Iris Godes appointed first dean of strategic enrollment management
By Emily Rosenberg Associate Editor
FSU appointed Iris Godes dean of strategic enrollment management, establishing a permanent administrative position to oversee enrollment and admissions strategy after many years of significant student population declines.
In fall 2022, full-time undergraduate enrollment was down 8% from fall 2021, according to a March 24 Gatepost article.
Godes will begin on May 22. Interim Dean of Enrollment Management Jessica Mireles will continue her work until June 22, then continue to serve in an “advisory position,” according to President Nancy Niemi.
In August 2022, Niemi announced a series of organizational changes that resulted in the admissions and enrollment staff reporting directly to the president. She also dissolved the Enrollment and Student Development Division and eliminated the vice presidential position overseeing it.
As dean of strategic enrollment management and chief enrollment officer, Godes will lead the enrollment management team, which includes financial aid, admissions, and marketing.
Godes has lived in Framingham for over 20 years and currently serves as the associate vice president of enrollment and admissions at Dean College in Franklin. She’s worked in higher education for 35 years, working in enrollment and admissions offices at Quinsigamond Community College, Boston University, Seattle University, and Arizona University.
Godes earned a bachelor’s degree in psychology from Syracuse University and a master’s degree in psychology counseling from Boston University.
She said she has been looking for a position at Framingham State, adding she is excited to work at a public school where education is “a lot more affordable.
“Anyone that wants a college education should be able to get it. And so I'm hopeful that I can help people manage their way through the enrollment process,” she said.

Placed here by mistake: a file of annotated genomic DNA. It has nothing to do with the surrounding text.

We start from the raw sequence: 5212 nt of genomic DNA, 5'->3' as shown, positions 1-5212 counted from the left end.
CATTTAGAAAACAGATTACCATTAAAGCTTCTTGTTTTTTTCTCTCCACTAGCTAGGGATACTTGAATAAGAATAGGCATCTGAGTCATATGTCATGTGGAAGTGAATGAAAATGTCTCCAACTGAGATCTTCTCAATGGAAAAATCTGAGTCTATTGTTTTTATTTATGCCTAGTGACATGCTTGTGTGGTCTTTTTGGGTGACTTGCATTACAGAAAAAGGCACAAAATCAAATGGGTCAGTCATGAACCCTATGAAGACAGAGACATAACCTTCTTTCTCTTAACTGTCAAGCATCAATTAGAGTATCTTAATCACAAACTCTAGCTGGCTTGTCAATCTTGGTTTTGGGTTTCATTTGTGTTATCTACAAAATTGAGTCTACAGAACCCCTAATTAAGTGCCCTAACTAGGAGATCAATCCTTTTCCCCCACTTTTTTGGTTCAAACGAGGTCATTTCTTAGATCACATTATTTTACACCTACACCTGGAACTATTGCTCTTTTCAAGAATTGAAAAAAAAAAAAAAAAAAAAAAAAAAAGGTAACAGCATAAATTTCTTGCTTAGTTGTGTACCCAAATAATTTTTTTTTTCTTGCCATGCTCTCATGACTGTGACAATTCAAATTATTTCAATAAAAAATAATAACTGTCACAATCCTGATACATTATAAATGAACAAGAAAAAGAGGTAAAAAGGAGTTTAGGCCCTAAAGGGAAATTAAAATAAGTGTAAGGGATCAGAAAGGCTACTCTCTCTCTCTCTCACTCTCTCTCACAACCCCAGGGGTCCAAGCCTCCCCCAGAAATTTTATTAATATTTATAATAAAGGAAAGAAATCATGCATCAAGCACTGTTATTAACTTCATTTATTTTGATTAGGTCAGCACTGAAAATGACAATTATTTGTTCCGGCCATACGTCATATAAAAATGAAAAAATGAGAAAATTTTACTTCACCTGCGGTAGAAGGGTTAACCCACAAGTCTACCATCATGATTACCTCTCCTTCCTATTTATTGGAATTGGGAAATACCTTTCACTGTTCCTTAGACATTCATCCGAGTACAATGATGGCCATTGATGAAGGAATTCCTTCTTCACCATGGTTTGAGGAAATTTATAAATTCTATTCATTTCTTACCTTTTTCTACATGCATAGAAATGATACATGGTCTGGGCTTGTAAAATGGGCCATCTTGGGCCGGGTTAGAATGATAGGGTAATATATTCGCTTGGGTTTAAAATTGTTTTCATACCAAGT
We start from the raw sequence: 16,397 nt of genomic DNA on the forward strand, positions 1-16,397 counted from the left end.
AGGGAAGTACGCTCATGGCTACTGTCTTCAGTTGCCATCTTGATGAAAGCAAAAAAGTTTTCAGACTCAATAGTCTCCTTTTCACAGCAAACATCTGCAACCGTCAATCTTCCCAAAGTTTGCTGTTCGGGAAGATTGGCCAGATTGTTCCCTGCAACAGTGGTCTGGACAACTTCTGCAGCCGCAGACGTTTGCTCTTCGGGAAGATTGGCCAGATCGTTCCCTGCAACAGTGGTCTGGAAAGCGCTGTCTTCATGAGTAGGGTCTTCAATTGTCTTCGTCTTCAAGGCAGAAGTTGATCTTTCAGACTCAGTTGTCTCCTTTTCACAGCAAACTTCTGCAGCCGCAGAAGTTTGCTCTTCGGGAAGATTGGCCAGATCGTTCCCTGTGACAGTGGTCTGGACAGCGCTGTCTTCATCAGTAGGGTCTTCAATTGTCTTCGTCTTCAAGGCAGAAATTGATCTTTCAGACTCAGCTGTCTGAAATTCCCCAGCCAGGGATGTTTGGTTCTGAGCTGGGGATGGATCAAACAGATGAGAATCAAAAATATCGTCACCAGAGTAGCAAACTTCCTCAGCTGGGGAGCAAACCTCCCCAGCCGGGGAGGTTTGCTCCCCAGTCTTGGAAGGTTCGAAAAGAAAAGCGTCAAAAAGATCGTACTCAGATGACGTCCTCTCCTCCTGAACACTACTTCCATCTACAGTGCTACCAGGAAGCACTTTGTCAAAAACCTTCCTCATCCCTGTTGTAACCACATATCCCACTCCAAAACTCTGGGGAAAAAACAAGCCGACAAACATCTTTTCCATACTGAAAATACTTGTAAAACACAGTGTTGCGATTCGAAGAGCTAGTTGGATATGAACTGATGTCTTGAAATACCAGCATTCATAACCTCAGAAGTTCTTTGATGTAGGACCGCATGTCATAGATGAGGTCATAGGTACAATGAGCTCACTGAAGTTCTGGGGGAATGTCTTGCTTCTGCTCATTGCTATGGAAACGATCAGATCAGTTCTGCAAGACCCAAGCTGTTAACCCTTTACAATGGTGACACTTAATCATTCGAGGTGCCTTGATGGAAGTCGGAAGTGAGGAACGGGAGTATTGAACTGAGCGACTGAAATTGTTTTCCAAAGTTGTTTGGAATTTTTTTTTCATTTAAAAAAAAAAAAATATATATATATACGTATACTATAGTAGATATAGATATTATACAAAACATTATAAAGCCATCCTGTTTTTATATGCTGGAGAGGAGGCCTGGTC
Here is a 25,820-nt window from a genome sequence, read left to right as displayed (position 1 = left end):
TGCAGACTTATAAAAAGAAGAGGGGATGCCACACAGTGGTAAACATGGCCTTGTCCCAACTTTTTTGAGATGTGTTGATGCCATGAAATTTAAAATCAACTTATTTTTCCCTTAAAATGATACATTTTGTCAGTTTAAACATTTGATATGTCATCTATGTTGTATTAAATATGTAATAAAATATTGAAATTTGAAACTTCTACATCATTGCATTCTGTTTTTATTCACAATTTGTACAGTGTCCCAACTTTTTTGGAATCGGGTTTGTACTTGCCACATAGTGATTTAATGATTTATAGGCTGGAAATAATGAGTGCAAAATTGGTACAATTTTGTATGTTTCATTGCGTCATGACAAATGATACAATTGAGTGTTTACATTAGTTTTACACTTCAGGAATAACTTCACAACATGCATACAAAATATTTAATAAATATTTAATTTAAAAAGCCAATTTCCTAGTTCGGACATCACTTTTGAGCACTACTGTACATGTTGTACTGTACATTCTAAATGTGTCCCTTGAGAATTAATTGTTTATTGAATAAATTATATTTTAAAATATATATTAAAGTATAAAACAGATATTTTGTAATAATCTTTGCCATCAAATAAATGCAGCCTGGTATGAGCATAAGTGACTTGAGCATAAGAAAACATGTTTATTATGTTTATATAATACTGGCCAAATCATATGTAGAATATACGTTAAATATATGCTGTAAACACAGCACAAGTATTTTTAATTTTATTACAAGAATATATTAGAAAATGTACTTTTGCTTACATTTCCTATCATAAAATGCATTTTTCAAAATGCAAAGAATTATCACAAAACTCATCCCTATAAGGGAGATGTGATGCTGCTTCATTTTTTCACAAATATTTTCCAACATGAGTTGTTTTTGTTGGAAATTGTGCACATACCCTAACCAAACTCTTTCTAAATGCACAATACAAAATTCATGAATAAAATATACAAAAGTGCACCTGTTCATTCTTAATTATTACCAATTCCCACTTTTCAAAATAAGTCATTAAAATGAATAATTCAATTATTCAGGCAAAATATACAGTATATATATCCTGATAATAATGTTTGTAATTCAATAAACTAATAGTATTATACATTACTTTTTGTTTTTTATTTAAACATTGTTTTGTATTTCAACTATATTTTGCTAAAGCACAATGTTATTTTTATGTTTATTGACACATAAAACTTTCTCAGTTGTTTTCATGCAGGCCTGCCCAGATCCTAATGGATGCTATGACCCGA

Niemi said the hiring team picked Godes because she is someone with very strong skills in the field of enrollment who understands the urgency of the work.
She added the team was looking for a candidate who displayed strong team leadership skills and “who understands that admissions is the work of the whole university.”
Godes said when she arrives on campus, she will be looking to engage with as many students, faculty, and staff as possible to understand the best way to tell Framingham State’s story, whether by pulling focus groups together or conducting outreach to student organizations.
“I think that would be a really valuable resource for me to really hear from your own experiences,” she said. “My goal will be to learn as much as possible about what has happened in the past couple of years to start to make improvements for the class coming in 2024,” Godes added.
Niemi said another of Godes’ responsibilities will be to connect departments across the university to the enrollment management team and help “understand the presence” needed to outwardly convey an effective message to prospective students.
She added Godes will also establish a relationship with the departments because it is important that they understand and are involved in the work of enrollment management, adding departments want to know how they can be of service.
Niemi said it is not the responsibility of faculty to perform outreach to prospective students or understand strategic enrollment planning, “but we do expect that divisions and departments will communicate with admissions enrollment management in order to help them understand what's special and intriguing and unique about each of these places.”
Niemi added one of Godes’ first initiatives will be to refocus the enrollment strategy of continuing education.
She said even though undergraduate and graduate admissions are often seen as separate, Godes and new Dean of Graduate and Continuing Education Marilyn Cleary will be working together to develop and execute a strategy to achieve the overarching goal of increasing enrollment.
One of the likely enrollment strategies will be the pursuit of Hispanic-serving institution status, Niemi said. Hispanic-serving institutions have a population of at least 25% Hispanic students. FSU is within 5% of achieving HSI status.
“We want to make sure that we have the infrastructure to support students who are Hispanic,” she said. “If they’re going to be here, we want to serve them.”
Shayna Eddy, associate dean of admissions, said adding a dean of enrollment management will allow the admissions team to work more closely with external messaging. “We have a lot to offer students - academic programs, affordability, and campus life, and streamlining all of our efforts is going to enhance our operation.”
She added she is hopeful that Godes will be able to provide a new perspective on what the Admissions team can do better, and “what enhancements we could be making in future years.
“I am very much looking forward to the upcoming year. We have a lot of work ahead of us for 2024, but I know we have the right people in the right positions to make an impact.”